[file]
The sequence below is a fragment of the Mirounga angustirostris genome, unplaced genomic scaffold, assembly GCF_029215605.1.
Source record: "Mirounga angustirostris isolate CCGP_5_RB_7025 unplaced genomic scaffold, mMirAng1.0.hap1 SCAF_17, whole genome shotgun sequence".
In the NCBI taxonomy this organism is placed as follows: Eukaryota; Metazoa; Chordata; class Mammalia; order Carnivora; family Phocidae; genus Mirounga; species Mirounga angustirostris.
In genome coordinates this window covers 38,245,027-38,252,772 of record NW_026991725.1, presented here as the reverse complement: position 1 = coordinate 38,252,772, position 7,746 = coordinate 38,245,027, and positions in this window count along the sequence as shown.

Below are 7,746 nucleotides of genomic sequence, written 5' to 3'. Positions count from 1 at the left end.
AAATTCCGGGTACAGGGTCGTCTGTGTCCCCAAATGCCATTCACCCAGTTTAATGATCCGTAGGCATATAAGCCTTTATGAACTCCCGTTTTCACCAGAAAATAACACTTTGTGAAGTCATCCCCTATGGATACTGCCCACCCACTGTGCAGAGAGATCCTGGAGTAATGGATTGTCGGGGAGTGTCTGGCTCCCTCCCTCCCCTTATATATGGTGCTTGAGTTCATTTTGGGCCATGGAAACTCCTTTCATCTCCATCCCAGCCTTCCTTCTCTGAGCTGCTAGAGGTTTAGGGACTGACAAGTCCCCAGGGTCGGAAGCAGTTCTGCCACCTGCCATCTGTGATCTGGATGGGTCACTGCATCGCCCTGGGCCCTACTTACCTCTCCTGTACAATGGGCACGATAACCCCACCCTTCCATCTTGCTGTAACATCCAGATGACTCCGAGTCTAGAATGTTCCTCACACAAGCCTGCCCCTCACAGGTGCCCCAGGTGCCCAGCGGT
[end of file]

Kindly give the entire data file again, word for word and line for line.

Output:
The sequence below is a fragment of the Mirounga angustirostris genome, unplaced genomic scaffold, assembly GCF_029215605.1.
Source record: "Mirounga angustirostris isolate CCGP_5_RB_7025 unplaced genomic scaffold, mMirAng1.0.hap1 SCAF_17, whole genome shotgun sequence".
In the NCBI taxonomy this organism is placed as follows: Eukaryota; Metazoa; Chordata; class Mammalia; order Carnivora; family Phocidae; genus Mirounga; species Mirounga angustirostris.
In genome coordinates this window covers 38,245,027-38,252,772 of record NW_026991725.1, presented here as the reverse complement: position 1 = coordinate 38,252,772, position 7,746 = coordinate 38,245,027, and positions in this window count along the sequence as shown.

Below are 7,746 nucleotides of genomic sequence, written 5' to 3'. Positions count from 1 at the left end.
AAATTCCGGGTACAGGGTCGTCTGTGTCCCCAAATGCCATTCACCCAGTTTAATGATCCGTAGGCATATAAGCCTTTATGAACTCCCGTTTTCACCAGAAAATAACACTTTGTGAAGTCATCCCCTATGGATACTGCCCACCCACTGTGCAGAGAGATCCTGGAGTAATGGATTGTCGGGGAGTGTCTGGCTCCCTCCCTCCCCTTATATATGGTGCTTGAGTTCATTTTGGGCCATGGAAACTCCTTTCATCTCCATCCCAGCCTTCCTTCTCTGAGCTGCTAGAGGTTTAGGGACTGACAAGTCCCCAGGGTCGGAAGCAGTTCTGCCACCTGCCATCTGTGATCTGGATGGGTCACTGCATCGCCCTGGGCCCTACTTACCTCTCCTGTACAATGGGCACGATAACCCCACCCTTCCATCTTGCTGTAACATCCAGATGACTCCGAGTCTAGAATGTTCCTCACACAAGCCTGCCCCTCACAGGTGCCCCAGGTGCCCAGCGGT